Too many streaming services overwhelm the audience

The video streaming industry has reached a tipping point, according to a new report from Nielsen. Streaming video on demand (SVOD) has forever altered TV viewing, and the groundswell of over-the-top (OTT) platforms and content now provides more choice than consumers can manage.

Too many streaming services overwhelm the audience. Image: Apple TV app
Apple TV app

The list of unique program titles in the U.S. tops 817,000 in February 2022 and continues to grow, much like the array of streaming platforms and apps that deliver many of those titles, Nielsen says in its latest “State of Play” report. Back in December 2019, Gracenote, a Nielsen company, listed just over 646,000 unique program titles.

Nielsen:

Last year, Americans watched nearly 15 million years’ worth of streaming video content, and streaming providers are steadily increasing their share of consumers’ total TV time. In February of this year, content from streaming platforms accounted for just under 29% of consumers’ total time with TV, ahead of broadcast programming (26.4%) for the fourth straight month.

In addition to reaching the biggest audience, TV also drives the most engagement across our media options, as the average adult spends 4 hours and 49 minutes watching TV each day—and we still spend more than twice the amount of time watching traditional live programming than content we access through our connected devices, especially with the return of live sports after a tough 2020. Between January and September of last year, 98% of the most viewed broadcast programs were sports, and 72% were across cable programs, engaging consumers for a total of more than 189.5 billion minutes.

While cost always plays a role in any decision to add or subtract services, the abundance of choice has survey respondents feeling overwhelmed by too many options as well. Nearly half (50%) say that the increase in options makes it challenging to find what they’re looking for, which represents another consideration for companies seeking to acquire new customers.

The frustration has many wishing for streaming content bundles, somewhat of a pivot from the days when many digital-first consumers were on a pilgrimage to cut the cord from the bundled content offered by cable and satellite services. Today, 64% have hopes for streaming bundles, while only 9% blatantly disagree that there’s a need for bundled services.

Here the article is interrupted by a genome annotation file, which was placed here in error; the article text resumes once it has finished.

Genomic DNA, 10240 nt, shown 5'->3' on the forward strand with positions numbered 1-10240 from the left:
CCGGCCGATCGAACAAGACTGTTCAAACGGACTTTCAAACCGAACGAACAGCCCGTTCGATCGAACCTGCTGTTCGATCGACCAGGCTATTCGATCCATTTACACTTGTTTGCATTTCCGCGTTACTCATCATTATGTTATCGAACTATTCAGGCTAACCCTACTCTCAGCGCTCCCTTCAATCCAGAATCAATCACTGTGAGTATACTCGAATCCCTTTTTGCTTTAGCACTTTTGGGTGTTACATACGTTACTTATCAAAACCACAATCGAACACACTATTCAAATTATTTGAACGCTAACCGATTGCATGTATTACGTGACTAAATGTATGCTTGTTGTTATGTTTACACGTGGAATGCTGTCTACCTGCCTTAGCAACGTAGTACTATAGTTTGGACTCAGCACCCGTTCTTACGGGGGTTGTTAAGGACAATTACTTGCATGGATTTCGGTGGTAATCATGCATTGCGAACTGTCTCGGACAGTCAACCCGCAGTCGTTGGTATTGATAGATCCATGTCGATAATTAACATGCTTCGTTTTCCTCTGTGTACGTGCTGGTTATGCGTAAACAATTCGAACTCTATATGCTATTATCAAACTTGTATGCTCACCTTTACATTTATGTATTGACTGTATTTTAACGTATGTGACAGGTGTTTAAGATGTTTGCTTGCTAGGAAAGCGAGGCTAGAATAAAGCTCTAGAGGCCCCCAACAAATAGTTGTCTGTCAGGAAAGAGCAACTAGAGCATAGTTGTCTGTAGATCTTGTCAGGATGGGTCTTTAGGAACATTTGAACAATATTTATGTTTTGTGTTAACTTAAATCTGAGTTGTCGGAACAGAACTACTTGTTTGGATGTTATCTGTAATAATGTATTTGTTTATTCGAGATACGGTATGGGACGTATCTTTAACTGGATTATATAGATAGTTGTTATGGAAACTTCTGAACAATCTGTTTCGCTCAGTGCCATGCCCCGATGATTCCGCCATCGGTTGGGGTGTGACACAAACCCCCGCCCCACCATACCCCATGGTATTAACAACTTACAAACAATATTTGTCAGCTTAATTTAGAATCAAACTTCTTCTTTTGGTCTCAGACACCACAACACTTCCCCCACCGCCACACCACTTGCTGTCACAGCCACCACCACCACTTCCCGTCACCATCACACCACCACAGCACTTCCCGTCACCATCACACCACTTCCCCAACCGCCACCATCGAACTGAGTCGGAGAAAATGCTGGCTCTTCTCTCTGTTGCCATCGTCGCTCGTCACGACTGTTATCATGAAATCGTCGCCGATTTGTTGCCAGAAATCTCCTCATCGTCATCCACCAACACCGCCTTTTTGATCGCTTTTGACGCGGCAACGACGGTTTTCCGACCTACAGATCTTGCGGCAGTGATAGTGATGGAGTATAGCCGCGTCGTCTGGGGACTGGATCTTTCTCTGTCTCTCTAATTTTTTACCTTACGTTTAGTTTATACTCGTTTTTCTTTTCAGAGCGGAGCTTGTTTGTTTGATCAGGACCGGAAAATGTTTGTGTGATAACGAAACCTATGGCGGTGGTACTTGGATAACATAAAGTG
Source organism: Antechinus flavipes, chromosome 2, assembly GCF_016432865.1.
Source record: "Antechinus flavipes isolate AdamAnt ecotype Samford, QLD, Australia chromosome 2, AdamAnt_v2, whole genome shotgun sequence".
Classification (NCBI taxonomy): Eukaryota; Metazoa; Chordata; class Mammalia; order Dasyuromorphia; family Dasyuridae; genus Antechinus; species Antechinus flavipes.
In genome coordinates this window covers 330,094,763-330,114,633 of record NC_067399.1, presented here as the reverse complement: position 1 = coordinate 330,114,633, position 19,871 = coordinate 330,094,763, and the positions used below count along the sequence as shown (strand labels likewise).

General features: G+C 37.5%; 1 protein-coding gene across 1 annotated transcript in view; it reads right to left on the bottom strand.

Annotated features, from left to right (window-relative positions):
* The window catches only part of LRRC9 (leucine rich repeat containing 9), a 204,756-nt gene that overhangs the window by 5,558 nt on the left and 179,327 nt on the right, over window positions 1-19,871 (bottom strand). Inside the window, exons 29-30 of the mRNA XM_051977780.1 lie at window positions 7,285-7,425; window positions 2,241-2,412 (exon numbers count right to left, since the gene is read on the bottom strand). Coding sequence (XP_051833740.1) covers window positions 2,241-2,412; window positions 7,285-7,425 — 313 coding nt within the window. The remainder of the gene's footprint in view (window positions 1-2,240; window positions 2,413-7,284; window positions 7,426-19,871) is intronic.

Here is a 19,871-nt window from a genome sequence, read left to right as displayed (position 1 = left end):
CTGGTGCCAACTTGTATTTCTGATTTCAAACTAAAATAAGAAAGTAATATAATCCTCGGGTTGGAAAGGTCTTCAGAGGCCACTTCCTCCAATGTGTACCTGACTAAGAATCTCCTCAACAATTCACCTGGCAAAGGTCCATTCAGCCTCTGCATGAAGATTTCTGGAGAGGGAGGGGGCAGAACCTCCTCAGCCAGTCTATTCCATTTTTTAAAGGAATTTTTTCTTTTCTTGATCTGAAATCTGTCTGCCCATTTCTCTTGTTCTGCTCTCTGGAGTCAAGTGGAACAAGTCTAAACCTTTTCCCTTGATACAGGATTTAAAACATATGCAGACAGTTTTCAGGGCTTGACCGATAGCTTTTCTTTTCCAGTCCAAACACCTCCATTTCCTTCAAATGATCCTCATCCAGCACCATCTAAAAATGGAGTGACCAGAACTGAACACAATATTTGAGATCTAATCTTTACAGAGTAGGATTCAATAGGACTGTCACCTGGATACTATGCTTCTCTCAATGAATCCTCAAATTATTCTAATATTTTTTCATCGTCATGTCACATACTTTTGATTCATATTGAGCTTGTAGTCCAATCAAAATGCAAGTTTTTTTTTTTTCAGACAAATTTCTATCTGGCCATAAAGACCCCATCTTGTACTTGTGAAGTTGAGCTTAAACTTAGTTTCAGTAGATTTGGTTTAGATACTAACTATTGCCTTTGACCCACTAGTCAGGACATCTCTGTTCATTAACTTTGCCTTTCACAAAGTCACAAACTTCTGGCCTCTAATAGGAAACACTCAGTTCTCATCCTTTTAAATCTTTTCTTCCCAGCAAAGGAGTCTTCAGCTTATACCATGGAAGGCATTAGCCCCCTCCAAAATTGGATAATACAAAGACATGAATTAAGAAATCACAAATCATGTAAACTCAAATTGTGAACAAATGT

46% of viewers say it’s harder to find the video streaming content that they want to watch because there are too many streaming services available to consumers.

MacDailyNews Take: Of course, the Apple TV app tries to help sort through the mass confusion by putting “all of your TV all in one app,” but it’s hampered by a handful of services that do not participate, most notably by Netflix. Still, the Apple TV app is very useful, with Disney+, HBO Max, Amazon Prime Video, Hulu, Peacock, Pluto TV, Paramount+, Showtime, Starz, AMC+, and more participating.

There are also apps and websites that exist to help give information about all of the streaming services in one place. Examples include Reelgood and Stremio.

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11 Comments

      1. Disney couldn’t be more pro-family, they just aren’t pro-idjit conservatives who in un-Christian like manner focus on ruining other people’s lives that don’t jive with their gaslit own.

      1. I strongly disagree.

        No channel is 100% perfect, but PBS has amongst the most family friendly and informative content out there. They are, per charter, not political and not an ad laden site dedicated to selling product placements and ads.

        PBS just released Ken Burns’ bio of Benjamin Franklin. https://www.pbs.org/show/benjamin-franklin/

        If you think excellent productions like this are “liberal drivel”, then you are truly lost. PBS has always offered excellent content not found anywhere else.

    1. No YOU’RE quite obviously the Drivel Master abusing society. Don’t even THINK about having kids and warping their minds with your hopeless country-bumpkin mentality.

  1. Netflix is making the service too expensive in short period of time, and it feels like I’m not more part of the target audience. Also The 4k quality ist poor, hdr often way too dark or grainy, dolby atmos only certain devices and only for english language… for now, I decided to downgrade to full hd but considering cancelling the service

    1. One-size-fits-all streaming subscriptions are for the most part no better and, for some people, no cheaper than the old cable company bundles. With the subscription model, the price will increase as quickly as they can push it, with no guarantee of improved content or user options. Welcome to walled garden rental living. A-la-carte purchase options would much more directly inform streaming companies what they are getting right, and what they aren’t. But that would require these companies to deploy internet-age technologies instead of adopting the ancient cable business model to their newfangled media operations.

      One example of streaming services laziness: we had better language & subtitle options on DVDs 20 years ago. Not sure why they can’t offer (for a small upcharge, that’s fair) proper language options globally instead of playing regional games.

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